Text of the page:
Inside of Harry Potter-themed classroom.

Though wildly creative, the Hogwarts-themed classroom at Evergreen Middle School isn't the first of its kind. Back in 2015, a middle school teacher in Oklahoma City outfitted her classroom with a potions station and a stuffed version of Fluffy to make the new school year a little more magical. Here are some more unique classroom themes teachers have used to transport their kids without leaving school.

[h/t ABC News]

Images courtesy of Kyle Ely.

Original image
Tim Boyle/Getty Images
arrow
literature
How the Rise of Paperback Books Turned To Kill a Mockingbird Into a Literary Classic
Original image
Tim Boyle/Getty Images

If you went to middle or high school in the U.S. in the last few decades, chances are you’ve read To Kill a Mockingbird, Harper Lee's now-classic novel (which was adapted into a now-classic film) about racial injustice in the South. Even if you grew up far-removed from Jim Crow laws, you probably still understand its significance; in 2006, British librarians voted it the one book every adult should read before they die. And yet the novel, while considered an instant success, wasn’t always destined for its immense fame, as we learned from the Vox video series Overrated. In fact, its status in the American literary canon has a lot to do with the format in which it was printed.

To Kill a Mockingbird came out in paperback at a time when literary houses were just starting to invest in the format. After its publication in 1960, To Kill a Mockingbird was reviewed favorably in The New York Times, but it wasn’t the bestselling novel that year. It was the evolution of paperbacks that helped put it into more hands.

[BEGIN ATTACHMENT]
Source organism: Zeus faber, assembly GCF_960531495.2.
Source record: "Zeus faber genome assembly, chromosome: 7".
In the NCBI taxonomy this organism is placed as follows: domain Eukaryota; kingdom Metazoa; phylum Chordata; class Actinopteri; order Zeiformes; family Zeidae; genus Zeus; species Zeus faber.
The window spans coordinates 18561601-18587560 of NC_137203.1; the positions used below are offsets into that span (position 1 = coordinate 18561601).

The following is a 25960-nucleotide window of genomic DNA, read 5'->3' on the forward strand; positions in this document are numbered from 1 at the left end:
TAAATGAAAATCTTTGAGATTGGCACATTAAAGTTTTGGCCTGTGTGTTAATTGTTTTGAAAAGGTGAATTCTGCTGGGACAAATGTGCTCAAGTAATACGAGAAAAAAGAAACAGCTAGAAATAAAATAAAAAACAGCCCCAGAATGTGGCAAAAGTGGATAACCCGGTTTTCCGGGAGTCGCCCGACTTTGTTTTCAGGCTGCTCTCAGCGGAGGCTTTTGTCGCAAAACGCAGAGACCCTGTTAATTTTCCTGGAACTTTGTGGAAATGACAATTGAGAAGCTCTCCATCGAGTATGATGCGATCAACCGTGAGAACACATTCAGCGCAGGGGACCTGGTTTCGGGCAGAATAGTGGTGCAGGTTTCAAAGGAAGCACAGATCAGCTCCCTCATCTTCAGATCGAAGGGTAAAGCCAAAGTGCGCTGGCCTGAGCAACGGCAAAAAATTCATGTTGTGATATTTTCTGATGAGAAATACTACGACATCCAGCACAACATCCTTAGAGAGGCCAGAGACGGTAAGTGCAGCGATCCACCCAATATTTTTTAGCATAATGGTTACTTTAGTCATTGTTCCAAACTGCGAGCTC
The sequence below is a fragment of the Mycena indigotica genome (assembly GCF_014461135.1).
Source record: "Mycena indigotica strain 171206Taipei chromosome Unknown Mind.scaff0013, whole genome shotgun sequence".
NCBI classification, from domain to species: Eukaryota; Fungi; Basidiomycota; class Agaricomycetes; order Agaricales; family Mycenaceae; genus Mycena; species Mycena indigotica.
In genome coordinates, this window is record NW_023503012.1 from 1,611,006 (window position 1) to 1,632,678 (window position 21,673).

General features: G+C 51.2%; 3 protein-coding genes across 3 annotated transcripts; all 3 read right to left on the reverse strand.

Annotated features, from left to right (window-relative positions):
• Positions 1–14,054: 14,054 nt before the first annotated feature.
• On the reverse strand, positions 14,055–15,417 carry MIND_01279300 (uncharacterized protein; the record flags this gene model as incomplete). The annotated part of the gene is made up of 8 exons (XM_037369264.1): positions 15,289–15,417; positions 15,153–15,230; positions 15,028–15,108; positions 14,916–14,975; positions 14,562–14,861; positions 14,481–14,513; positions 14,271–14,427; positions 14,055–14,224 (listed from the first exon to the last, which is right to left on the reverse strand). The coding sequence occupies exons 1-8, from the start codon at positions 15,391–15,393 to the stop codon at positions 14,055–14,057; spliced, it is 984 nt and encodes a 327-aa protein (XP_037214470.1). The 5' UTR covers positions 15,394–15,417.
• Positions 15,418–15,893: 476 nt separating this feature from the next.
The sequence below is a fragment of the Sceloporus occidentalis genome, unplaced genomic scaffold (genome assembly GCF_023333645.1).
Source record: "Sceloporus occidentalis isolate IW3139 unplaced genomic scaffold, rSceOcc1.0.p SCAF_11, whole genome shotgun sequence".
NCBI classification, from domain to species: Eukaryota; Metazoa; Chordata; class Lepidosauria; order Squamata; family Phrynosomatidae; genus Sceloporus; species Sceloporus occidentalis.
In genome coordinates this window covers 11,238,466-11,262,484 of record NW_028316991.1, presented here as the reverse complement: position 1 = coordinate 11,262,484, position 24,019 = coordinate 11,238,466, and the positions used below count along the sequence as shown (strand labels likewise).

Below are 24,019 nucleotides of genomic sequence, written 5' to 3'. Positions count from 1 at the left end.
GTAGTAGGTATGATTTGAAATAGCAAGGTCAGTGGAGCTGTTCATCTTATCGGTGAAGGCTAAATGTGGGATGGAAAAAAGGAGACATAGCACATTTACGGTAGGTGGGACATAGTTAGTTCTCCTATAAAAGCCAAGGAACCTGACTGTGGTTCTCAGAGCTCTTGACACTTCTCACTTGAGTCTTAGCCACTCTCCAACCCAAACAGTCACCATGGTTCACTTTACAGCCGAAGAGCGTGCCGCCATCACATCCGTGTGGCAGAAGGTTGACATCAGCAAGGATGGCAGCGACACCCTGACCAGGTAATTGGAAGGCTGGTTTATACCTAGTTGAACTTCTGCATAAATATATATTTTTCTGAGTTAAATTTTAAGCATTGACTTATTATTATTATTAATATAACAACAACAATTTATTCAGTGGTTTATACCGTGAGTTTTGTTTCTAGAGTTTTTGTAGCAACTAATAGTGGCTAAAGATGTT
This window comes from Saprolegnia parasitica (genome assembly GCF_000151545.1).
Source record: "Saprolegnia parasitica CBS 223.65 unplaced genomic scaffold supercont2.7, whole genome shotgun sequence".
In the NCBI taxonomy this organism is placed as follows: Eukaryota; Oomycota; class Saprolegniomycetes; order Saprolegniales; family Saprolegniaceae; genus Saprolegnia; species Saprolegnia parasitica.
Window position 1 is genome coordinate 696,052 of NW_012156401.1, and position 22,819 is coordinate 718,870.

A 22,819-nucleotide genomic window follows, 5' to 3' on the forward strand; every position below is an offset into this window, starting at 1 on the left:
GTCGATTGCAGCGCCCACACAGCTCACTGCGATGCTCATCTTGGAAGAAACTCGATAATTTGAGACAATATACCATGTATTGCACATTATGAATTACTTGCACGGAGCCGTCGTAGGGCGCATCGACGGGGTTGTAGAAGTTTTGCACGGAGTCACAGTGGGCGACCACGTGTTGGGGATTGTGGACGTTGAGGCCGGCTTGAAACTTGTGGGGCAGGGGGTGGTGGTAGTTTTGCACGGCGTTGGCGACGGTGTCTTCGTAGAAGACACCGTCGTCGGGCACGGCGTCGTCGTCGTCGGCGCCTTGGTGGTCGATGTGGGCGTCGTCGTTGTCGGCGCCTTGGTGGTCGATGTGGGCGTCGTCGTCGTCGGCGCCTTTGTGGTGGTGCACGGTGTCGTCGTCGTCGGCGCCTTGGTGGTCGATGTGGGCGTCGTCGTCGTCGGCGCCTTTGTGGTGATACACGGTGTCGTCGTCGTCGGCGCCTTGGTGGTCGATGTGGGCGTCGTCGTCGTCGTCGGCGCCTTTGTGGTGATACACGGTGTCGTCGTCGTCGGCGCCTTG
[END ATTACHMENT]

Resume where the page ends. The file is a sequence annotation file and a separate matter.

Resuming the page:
Prior to the 1960s, paperbacks were often kind of trashy, and when literary novels were published in the format, they still featured what Vox calls “sexy covers,” like a softcover edition of The Great Gatsby that featured a shirtless Jay Gatsby on the cover. According to a 1961 article in The New York Times, back in the 1950s, paperbacks were described as “a showcase for the ‘three S’s—sex, sadism, and the smoking gun.’” But then, paperbacks came to schools.

The mass-market paperback for To Kill a Mockingbird came out in 1962. It was cheap, but had stellar credentials, which appealed to teachers. It was a popular, well-reviewed book that earned Lee the Pulitzer Prize. Suddenly, it was in virtually every school and, even half a century later, it still is.

Learn the whole story in the video below from Vox.

SECTIONS

arrow
LIVE SMARTER
More from mental floss studios